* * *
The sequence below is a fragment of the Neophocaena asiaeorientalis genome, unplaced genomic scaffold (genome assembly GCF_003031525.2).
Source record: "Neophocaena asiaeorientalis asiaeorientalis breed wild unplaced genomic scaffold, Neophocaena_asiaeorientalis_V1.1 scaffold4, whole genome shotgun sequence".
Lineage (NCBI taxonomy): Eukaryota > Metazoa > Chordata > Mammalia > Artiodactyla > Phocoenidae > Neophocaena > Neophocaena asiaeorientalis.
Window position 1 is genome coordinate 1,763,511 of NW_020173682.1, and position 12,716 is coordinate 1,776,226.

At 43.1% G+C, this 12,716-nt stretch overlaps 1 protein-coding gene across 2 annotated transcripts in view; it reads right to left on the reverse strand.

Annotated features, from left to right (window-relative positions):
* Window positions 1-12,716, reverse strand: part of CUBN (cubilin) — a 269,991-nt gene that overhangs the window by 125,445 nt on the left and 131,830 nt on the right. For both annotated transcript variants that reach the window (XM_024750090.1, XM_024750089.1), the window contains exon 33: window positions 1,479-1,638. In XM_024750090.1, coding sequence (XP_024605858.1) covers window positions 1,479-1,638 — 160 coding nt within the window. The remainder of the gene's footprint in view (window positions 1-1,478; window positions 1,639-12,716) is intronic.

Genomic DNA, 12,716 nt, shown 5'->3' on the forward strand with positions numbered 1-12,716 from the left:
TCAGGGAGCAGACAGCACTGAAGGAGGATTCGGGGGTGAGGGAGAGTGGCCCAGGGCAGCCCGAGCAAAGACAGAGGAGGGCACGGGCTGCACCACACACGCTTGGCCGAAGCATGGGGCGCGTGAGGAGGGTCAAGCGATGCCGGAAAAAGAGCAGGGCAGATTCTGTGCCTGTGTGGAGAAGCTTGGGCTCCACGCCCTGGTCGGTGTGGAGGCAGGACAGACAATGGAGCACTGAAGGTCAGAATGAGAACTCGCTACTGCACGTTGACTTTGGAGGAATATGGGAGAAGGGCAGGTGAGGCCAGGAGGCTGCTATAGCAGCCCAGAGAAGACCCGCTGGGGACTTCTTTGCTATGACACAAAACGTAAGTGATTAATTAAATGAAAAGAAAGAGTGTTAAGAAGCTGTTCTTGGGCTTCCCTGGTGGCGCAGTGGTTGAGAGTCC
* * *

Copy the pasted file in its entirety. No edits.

The sequence below is a fragment of the Neophocaena asiaeorientalis genome, unplaced genomic scaffold (genome assembly GCF_003031525.2).
Source record: "Neophocaena asiaeorientalis asiaeorientalis breed wild unplaced genomic scaffold, Neophocaena_asiaeorientalis_V1.1 scaffold4, whole genome shotgun sequence".
Lineage (NCBI taxonomy): Eukaryota > Metazoa > Chordata > Mammalia > Artiodactyla > Phocoenidae > Neophocaena > Neophocaena asiaeorientalis.
Window position 1 is genome coordinate 1,763,511 of NW_020173682.1, and position 12,716 is coordinate 1,776,226.

At 43.1% G+C, this 12,716-nt stretch overlaps 1 protein-coding gene across 2 annotated transcripts in view; it reads right to left on the reverse strand.

Annotated features, from left to right (window-relative positions):
* Window positions 1-12,716, reverse strand: part of CUBN (cubilin) — a 269,991-nt gene that overhangs the window by 125,445 nt on the left and 131,830 nt on the right. For both annotated transcript variants that reach the window (XM_024750090.1, XM_024750089.1), the window contains exon 33: window positions 1,479-1,638. In XM_024750090.1, coding sequence (XP_024605858.1) covers window positions 1,479-1,638 — 160 coding nt within the window. The remainder of the gene's footprint in view (window positions 1-1,478; window positions 1,639-12,716) is intronic.

Genomic DNA, 12,716 nt, shown 5'->3' on the forward strand with positions numbered 1-12,716 from the left:
TCAGGGAGCAGACAGCACTGAAGGAGGATTCGGGGGTGAGGGAGAGTGGCCCAGGGCAGCCCGAGCAAAGACAGAGGAGGGCACGGGCTGCACCACACACGCTTGGCCGAAGCATGGGGCGCGTGAGGAGGGTCAAGCGATGCCGGAAAAAGAGCAGGGCAGATTCTGTGCCTGTGTGGAGAAGCTTGGGCTCCACGCCCTGGTCGGTGTGGAGGCAGGACAGACAATGGAGCACTGAAGGTCAGAATGAGAACTCGCTACTGCACGTTGACTTTGGAGGAATATGGGAGAAGGGCAGGTGAGGCCAGGAGGCTGCTATAGCAGCCCAGAGAAGACCCGCTGGGGACTTCTTTGCTATGACACAAAACGTAAGTGATTAATTAAATGAAAAGAAAGAGTGTTAAGAAGCTGTTCTTGGGCTTCCCTGGTGGCGCAGTGGTTGAGAGTCC